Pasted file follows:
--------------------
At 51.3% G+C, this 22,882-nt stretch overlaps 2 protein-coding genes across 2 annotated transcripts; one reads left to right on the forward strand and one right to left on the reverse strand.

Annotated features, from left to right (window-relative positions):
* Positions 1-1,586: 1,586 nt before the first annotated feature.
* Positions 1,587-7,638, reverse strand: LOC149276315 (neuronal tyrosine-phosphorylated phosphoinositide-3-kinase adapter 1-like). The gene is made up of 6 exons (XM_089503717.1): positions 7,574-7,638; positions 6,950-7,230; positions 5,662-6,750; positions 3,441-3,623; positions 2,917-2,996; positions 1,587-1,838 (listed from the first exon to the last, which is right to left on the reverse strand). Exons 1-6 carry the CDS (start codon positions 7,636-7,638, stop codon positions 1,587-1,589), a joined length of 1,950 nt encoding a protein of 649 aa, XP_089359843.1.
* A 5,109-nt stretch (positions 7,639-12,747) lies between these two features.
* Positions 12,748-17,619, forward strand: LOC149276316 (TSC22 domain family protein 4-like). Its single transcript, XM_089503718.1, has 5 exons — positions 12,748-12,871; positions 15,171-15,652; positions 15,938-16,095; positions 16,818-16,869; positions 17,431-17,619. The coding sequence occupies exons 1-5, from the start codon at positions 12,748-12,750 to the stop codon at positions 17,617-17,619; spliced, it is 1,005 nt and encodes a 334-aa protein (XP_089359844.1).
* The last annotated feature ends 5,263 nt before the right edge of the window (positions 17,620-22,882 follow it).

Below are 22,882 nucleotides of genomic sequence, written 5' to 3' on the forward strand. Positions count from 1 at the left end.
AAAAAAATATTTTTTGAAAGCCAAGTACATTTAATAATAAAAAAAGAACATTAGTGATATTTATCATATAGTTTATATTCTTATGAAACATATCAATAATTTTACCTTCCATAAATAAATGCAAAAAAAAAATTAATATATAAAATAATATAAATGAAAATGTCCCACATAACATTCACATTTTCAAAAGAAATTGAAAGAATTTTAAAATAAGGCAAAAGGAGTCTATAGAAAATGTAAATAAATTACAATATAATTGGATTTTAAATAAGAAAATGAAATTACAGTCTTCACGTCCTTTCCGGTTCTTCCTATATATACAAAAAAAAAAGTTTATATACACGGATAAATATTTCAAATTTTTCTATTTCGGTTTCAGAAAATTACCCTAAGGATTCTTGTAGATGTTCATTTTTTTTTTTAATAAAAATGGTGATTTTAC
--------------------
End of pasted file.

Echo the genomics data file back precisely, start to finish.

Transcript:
At 51.3% G+C, this 22,882-nt stretch overlaps 2 protein-coding genes across 2 annotated transcripts; one reads left to right on the forward strand and one right to left on the reverse strand.

Annotated features, from left to right (window-relative positions):
* Positions 1-1,586: 1,586 nt before the first annotated feature.
* Positions 1,587-7,638, reverse strand: LOC149276315 (neuronal tyrosine-phosphorylated phosphoinositide-3-kinase adapter 1-like). The gene is made up of 6 exons (XM_089503717.1): positions 7,574-7,638; positions 6,950-7,230; positions 5,662-6,750; positions 3,441-3,623; positions 2,917-2,996; positions 1,587-1,838 (listed from the first exon to the last, which is right to left on the reverse strand). Exons 1-6 carry the CDS (start codon positions 7,636-7,638, stop codon positions 1,587-1,589), a joined length of 1,950 nt encoding a protein of 649 aa, XP_089359843.1.
* A 5,109-nt stretch (positions 7,639-12,747) lies between these two features.
* Positions 12,748-17,619, forward strand: LOC149276316 (TSC22 domain family protein 4-like). Its single transcript, XM_089503718.1, has 5 exons — positions 12,748-12,871; positions 15,171-15,652; positions 15,938-16,095; positions 16,818-16,869; positions 17,431-17,619. The coding sequence occupies exons 1-5, from the start codon at positions 12,748-12,750 to the stop codon at positions 17,617-17,619; spliced, it is 1,005 nt and encodes a 334-aa protein (XP_089359844.1).
* The last annotated feature ends 5,263 nt before the right edge of the window (positions 17,620-22,882 follow it).

Below are 22,882 nucleotides of genomic sequence, written 5' to 3' on the forward strand. Positions count from 1 at the left end.
AAAAAAATATTTTTTGAAAGCCAAGTACATTTAATAATAAAAAAAGAACATTAGTGATATTTATCATATAGTTTATATTCTTATGAAACATATCAATAATTTTACCTTCCATAAATAAATGCAAAAAAAAAATTAATATATAAAATAATATAAATGAAAATGTCCCACATAACATTCACATTTTCAAAAGAAATTGAAAGAATTTTAAAATAAGGCAAAAGGAGTCTATAGAAAATGTAAATAAATTACAATATAATTGGATTTTAAATAAGAAAATGAAATTACAGTCTTCACGTCCTTTCCGGTTCTTCCTATATATACAAAAAAAAAAGTTTATATACACGGATAAATATTTCAAATTTTTCTATTTCGGTTTCAGAAAATTACCCTAAGGATTCTTGTAGATGTTCATTTTTTTTTTTAATAAAAATGGTGATTTTAC